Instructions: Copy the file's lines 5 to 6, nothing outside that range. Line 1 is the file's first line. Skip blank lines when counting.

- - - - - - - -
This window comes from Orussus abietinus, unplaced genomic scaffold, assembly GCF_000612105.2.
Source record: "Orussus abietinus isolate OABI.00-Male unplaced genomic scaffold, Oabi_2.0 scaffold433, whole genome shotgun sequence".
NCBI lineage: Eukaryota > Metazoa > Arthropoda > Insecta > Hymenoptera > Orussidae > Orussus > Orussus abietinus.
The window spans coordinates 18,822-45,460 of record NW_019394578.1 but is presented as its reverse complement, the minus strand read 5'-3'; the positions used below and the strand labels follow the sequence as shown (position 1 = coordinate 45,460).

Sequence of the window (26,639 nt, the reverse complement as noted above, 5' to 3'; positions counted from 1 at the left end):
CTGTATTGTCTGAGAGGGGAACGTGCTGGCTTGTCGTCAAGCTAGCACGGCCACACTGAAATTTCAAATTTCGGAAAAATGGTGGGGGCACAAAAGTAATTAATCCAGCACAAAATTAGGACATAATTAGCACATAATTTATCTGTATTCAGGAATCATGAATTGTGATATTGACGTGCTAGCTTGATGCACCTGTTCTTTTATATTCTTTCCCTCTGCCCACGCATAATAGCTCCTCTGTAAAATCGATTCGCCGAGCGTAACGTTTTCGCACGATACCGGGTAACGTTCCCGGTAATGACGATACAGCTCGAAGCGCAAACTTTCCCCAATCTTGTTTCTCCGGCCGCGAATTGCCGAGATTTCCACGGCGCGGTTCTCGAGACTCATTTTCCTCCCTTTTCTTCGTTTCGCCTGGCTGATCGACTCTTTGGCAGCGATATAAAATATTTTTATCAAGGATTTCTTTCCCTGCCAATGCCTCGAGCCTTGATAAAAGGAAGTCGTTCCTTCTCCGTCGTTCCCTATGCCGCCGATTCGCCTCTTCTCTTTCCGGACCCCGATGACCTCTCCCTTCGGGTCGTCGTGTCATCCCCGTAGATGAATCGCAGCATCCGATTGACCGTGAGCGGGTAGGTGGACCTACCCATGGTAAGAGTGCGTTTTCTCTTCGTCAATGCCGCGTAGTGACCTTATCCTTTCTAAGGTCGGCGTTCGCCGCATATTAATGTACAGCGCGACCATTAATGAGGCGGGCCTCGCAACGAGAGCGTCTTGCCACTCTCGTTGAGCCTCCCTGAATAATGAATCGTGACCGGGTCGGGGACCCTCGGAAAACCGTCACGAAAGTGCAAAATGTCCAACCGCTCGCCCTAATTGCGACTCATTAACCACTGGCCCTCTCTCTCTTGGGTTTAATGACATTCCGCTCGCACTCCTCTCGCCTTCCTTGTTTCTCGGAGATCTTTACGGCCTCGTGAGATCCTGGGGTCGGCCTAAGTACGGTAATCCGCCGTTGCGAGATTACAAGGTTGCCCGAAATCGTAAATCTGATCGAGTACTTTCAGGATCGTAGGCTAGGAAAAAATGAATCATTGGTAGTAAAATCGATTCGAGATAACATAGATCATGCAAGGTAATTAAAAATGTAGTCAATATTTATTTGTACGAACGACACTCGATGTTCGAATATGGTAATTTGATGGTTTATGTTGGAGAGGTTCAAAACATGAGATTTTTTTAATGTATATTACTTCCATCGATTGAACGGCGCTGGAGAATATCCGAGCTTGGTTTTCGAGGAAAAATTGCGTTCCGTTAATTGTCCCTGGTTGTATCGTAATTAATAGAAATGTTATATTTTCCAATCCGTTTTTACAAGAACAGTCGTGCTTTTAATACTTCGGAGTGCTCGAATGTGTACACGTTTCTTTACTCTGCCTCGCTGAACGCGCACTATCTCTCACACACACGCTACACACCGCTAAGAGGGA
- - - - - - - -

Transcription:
Sequence of the window (26,639 nt, the reverse complement as noted above, 5' to 3'; positions counted from 1 at the left end):
CTGTATTGTCTGAGAGGGGAACGTGCTGGCTTGTCGTCAAGCTAGCACGGCCACACTGAAATTTCAAATTTCGGAAAAATGGTGGGGGCACAAAAGTAATTAATCCAGCACAAAATTAGGACATAATTAGCACATAATTTATCTGTATTCAGGAATCATGAATTGTGATATTGACGTGCTAGCTTGATGCACCTGTTCTTTTATATTCTTTCCCTCTGCCCACGCATAATAGCTCCTCTGTAAAATCGATTCGCCGAGCGTAACGTTTTCGCACGATACCGGGTAACGTTCCCGGTAATGACGATACAGCTCGAAGCGCAAACTTTCCCCAATCTTGTTTCTCCGGCCGCGAATTGCCGAGATTTCCACGGCGCGGTTCTCGAGACTCATTTTCCTCCCTTTTCTTCGTTTCGCCTGGCTGATCGACTCTTTGGCAGCGATATAAAATATTTTTATCAAGGATTTCTTTCCCTGCCAATGCCTCGAGCCTTGATAAAAGGAAGTCGTTCCTTCTCCGTCGTTCCCTATGCCGCCGATTCGCCTCTTCTCTTTCCGGACCCCGATGACCTCTCCCTTCGGGTCGTCGTGTCATCCCCGTAGATGAATCGCAGCATCCGATTGACCGTGAGCGGGTAGGTGGACCTACCCATGGTAAGAGTGCGTTTTCTCTTCGTCAATGCCGCGTAGTGACCTTATCCTTTCTAAGGTCGGCGTTCGCCGCATATTAATGTACAGCGCGACCATTAATGAGGCGGGCCTCGCAACGAGAGCGTCTTGCCACTCTCGTTGAGCCTCCCTGAATAATGAATCGTGACCGGGTCGGGGACCCTCGGAAAACCGTCACGAAAGTGCAAAATGTCCAACCGCTCGCCCTAATTGCGACTCATTAACCACTGGCCCTCTCTCTCTTGGGTTTAATGACATTCCGCTCGCACTCCTCTCGCCTTCCTTGTTTCTCGGAGATCTTTACGGCCTCGTGAGATCCTGGGGTCGGCCTAAGTACGGTAATCCGCCGTTGCGAGATTACAAGGTTGCCCGAAATCGTAAATCTGATCGAGTACTTTCAGGATCGTAGGCTAGGAAAAAATGAATCATTGGTAGTAAAATCGATTCGAGATAACATAGATCATGCAAGGTAATTAAAAATGTAGTCAATATTTATTTGTACGAACGACACTCGATGTTCGAATATGGTAATTTGATGGTTTATGTTGGAGAGGTTCAAAACATGAGATTTTTTTAATGTATATTACTTCCATCGATTGAACGGCGCTGGAGAATATCCGAGCTTGGTTTTCGAGGAAAAATTGCGTTCCGTTAATTGTCCCTGGTTGTATCGTAATTAATAGAAATGTTATATTTTCCAATCCGTTTTTACAAGAACAGTCGTGCTTTTAATACTTCGGAGTGCTCGAATGTGTACACGTTTCTTTACTCTGCCTCGCTGAACGCGCACTATCTCTCACACACACGCTACACACCGCTAAGAGGGA